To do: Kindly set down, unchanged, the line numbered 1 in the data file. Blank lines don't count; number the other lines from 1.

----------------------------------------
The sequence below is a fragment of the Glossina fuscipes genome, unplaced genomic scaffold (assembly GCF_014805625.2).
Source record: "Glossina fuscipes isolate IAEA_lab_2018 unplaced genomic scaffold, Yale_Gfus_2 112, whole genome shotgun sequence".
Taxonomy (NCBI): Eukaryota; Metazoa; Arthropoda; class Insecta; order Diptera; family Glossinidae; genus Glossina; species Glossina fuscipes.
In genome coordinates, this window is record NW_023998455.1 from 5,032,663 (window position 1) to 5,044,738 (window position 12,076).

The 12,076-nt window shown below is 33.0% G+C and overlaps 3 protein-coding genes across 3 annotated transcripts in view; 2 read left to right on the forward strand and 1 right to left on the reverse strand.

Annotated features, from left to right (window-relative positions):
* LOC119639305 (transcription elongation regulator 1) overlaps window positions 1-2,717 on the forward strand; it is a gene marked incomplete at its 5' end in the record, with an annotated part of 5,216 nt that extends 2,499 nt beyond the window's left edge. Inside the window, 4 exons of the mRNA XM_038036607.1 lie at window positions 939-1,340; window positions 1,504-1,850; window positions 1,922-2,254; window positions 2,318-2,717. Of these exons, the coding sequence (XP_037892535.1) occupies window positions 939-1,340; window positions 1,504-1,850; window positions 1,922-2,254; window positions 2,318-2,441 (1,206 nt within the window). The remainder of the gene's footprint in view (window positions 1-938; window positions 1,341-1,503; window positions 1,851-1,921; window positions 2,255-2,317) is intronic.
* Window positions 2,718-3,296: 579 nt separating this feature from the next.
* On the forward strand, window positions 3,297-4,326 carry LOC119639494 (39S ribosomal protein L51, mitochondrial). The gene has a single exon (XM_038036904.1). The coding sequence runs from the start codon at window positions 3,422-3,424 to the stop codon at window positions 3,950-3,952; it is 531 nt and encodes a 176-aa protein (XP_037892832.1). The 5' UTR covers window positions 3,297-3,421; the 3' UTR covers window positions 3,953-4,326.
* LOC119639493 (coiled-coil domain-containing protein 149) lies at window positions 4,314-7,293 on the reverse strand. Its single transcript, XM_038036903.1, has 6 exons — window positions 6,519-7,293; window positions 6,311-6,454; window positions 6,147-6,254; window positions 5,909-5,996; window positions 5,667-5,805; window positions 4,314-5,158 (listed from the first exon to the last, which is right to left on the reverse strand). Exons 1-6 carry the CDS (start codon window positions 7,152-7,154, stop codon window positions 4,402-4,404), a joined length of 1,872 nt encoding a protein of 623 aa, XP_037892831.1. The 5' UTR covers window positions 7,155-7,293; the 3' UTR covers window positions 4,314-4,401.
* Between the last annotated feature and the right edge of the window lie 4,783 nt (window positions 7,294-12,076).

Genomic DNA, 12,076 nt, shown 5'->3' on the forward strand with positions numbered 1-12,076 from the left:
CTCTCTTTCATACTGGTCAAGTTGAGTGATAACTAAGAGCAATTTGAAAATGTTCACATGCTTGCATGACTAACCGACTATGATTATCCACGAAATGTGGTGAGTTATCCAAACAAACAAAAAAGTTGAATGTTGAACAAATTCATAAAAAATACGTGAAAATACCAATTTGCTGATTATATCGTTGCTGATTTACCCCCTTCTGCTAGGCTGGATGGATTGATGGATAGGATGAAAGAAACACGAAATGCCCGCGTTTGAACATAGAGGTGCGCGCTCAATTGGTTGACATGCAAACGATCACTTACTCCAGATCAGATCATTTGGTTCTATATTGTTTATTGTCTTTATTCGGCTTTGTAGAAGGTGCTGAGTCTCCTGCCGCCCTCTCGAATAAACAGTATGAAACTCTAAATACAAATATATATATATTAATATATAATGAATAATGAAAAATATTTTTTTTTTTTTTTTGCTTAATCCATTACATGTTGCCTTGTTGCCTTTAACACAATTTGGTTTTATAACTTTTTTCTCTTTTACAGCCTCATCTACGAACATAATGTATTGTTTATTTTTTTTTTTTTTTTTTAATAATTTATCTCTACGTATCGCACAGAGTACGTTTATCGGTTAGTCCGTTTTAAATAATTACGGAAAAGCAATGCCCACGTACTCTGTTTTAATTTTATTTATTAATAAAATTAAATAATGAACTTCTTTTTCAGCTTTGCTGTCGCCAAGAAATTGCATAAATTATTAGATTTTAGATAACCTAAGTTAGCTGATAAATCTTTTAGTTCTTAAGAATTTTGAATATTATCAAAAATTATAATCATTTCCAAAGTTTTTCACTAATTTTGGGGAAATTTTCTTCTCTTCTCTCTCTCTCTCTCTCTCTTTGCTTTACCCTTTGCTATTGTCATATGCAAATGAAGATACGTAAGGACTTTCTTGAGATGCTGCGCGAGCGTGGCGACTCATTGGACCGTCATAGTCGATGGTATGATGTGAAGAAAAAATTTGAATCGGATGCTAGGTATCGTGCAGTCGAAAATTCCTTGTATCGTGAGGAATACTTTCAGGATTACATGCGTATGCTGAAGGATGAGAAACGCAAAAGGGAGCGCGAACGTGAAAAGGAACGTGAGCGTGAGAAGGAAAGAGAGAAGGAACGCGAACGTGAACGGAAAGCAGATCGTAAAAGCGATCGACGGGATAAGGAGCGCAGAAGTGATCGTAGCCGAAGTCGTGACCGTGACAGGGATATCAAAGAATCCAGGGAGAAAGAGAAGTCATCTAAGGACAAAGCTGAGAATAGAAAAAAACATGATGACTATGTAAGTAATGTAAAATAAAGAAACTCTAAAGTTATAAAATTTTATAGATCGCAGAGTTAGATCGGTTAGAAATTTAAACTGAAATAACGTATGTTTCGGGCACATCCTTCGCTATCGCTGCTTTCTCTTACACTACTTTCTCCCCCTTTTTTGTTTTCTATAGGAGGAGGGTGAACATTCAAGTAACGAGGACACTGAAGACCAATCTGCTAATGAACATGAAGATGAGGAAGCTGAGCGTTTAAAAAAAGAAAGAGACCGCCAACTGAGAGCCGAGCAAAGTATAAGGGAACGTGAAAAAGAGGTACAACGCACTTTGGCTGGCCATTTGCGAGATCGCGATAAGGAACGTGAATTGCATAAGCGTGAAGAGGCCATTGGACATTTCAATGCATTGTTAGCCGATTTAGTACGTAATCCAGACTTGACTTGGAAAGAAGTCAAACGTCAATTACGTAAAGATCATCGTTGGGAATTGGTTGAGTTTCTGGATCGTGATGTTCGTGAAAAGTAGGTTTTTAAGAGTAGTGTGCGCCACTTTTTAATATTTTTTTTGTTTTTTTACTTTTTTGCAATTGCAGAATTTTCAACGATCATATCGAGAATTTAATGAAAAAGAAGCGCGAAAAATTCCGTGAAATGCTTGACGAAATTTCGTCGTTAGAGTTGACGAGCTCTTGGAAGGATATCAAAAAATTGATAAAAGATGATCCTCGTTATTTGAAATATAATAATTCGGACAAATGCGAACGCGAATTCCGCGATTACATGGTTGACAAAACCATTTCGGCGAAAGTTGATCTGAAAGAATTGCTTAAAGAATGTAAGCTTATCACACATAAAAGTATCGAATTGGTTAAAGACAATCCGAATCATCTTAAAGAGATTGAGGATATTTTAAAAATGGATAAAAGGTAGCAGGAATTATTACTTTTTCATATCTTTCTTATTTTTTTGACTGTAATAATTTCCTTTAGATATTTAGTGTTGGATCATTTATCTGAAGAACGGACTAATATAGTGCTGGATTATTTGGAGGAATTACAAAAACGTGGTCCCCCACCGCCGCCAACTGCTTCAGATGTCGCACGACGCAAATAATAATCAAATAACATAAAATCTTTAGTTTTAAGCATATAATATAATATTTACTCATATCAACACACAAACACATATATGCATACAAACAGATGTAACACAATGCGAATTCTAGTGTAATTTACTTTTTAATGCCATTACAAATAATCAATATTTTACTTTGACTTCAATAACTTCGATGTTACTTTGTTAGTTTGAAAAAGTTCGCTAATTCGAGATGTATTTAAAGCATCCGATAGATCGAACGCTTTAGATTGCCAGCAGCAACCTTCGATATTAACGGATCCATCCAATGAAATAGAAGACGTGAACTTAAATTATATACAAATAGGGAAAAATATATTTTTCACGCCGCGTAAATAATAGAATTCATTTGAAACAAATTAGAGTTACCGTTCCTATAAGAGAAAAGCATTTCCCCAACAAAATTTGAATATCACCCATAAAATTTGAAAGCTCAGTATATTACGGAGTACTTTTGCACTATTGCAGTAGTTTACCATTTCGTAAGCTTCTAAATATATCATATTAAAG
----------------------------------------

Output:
The sequence below is a fragment of the Glossina fuscipes genome, unplaced genomic scaffold (assembly GCF_014805625.2).